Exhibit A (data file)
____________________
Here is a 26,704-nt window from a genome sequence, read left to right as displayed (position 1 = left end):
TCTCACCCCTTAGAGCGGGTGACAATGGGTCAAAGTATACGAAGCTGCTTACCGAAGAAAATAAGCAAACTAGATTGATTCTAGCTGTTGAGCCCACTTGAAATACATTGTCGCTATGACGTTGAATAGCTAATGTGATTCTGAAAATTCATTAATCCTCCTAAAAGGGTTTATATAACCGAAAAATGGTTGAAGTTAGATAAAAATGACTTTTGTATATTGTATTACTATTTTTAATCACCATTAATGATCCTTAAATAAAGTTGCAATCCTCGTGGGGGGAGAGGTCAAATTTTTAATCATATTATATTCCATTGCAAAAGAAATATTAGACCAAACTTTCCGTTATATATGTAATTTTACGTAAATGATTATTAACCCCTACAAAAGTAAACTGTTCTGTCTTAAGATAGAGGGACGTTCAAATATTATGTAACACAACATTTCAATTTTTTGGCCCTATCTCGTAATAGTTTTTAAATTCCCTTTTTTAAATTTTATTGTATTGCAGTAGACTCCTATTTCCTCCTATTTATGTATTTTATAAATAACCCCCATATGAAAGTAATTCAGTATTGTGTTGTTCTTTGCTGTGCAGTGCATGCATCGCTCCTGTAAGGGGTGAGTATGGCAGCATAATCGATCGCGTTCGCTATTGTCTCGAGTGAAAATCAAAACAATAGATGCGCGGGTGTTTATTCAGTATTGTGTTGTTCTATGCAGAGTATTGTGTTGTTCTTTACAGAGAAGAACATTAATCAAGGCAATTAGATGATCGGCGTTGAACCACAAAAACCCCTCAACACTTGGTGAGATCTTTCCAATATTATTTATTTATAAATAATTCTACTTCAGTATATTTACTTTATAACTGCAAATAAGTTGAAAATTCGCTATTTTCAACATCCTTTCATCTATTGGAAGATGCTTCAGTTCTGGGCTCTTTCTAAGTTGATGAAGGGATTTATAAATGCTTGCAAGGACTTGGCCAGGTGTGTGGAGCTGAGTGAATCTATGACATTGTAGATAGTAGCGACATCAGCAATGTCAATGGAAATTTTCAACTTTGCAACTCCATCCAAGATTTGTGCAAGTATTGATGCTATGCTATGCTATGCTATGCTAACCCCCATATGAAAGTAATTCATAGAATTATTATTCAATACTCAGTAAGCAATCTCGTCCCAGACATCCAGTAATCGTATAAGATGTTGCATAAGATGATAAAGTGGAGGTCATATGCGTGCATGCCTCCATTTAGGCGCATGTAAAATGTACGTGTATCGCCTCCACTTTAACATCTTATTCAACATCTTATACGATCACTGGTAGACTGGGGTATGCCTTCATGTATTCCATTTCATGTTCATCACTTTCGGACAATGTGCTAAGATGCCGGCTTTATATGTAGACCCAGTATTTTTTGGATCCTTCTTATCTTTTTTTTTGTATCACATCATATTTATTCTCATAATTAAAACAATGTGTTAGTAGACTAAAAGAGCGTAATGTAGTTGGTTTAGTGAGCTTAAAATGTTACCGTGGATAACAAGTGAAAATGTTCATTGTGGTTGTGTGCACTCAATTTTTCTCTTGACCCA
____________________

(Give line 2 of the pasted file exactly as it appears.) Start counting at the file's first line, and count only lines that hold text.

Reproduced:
TCTCACCCCTTAGAGCGGGTGACAATGGGTCAAAGTATACGAAGCTGCTTACCGAAGAAAATAAGCAAACTAGATTGATTCTAGCTGTTGAGCCCACTTGAAATACATTGTCGCTATGACGTTGAATAGCTAATGTGATTCTGAAAATTCATTAATCCTCCTAAAAGGGTTTATATAACCGAAAAATGGTTGAAGTTAGATAAAAATGACTTTTGTATATTGTATTACTATTTTTAATCACCATTAATGATCCTTAAATAAAGTTGCAATCCTCGTGGGGGGAGAGGTCAAATTTTTAATCATATTATATTCCATTGCAAAAGAAATATTAGACCAAACTTTCCGTTATATATGTAATTTTACGTAAATGATTATTAACCCCTACAAAAGTAAACTGTTCTGTCTTAAGATAGAGGGACGTTCAAATATTATGTAACACAACATTTCAATTTTTTGGCCCTATCTCGTAATAGTTTTTAAATTCCCTTTTTTAAATTTTATTGTATTGCAGTAGACTCCTATTTCCTCCTATTTATGTATTTTATAAATAACCCCCATATGAAAGTAATTCAGTATTGTGTTGTTCTTTGCTGTGCAGTGCATGCATCGCTCCTGTAAGGGGTGAGTATGGCAGCATAATCGATCGCGTTCGCTATTGTCTCGAGTGAAAATCAAAACAATAGATGCGCGGGTGTTTATTCAGTATTGTGTTGTTCTATGCAGAGTATTGTGTTGTTCTTTACAGAGAAGAACATTAATCAAGGCAATTAGATGATCGGCGTTGAACCACAAAAACCCCTCAACACTTGGTGAGATCTTTCCAATATTATTTATTTATAAATAATTCTACTTCAGTATATTTACTTTATAACTGCAAATAAGTTGAAAATTCGCTATTTTCAACATCCTTTCATCTATTGGAAGATGCTTCAGTTCTGGGCTCTTTCTAAGTTGATGAAGGGATTTATAAATGCTTGCAAGGACTTGGCCAGGTGTGTGGAGCTGAGTGAATCTATGACATTGTAGATAGTAGCGACATCAGCAATGTCAATGGAAATTTTCAACTTTGCAACTCCATCCAAGATTTGTGCAAGTATTGATGCTATGCTATGCTATGCTATGCTAACCCCCATATGAAAGTAATTCATAGAATTATTATTCAATACTCAGTAAGCAATCTCGTCCCAGACATCCAGTAATCGTATAAGATGTTGCATAAGATGATAAAGTGGAGGTCATATGCGTGCATGCCTCCATTTAGGCGCATGTAAAATGTACGTGTATCGCCTCCACTTTAACATCTTATTCAACATCTTATACGATCACTGGTAGACTGGGGTATGCCTTCATGTATTCCATTTCATGTTCATCACTTTCGGACAATGTGCTAAGATGCCGGCTTTATATGTAGACCCAGTATTTTTTGGATCCTTCTTATCTTTTTTTTTGTATCACATCATATTTATTCTCATAATTAAAACAATGTGTTAGTAGACTAAAAGAGCGTAATGTAGTTGGTTTAGTGAGCTTAAAATGTTACCGTGGATAACAAGTGAAAATGTTCATTGTGGTTGTGTGCACTCAATTTTTCTCTTGACCCA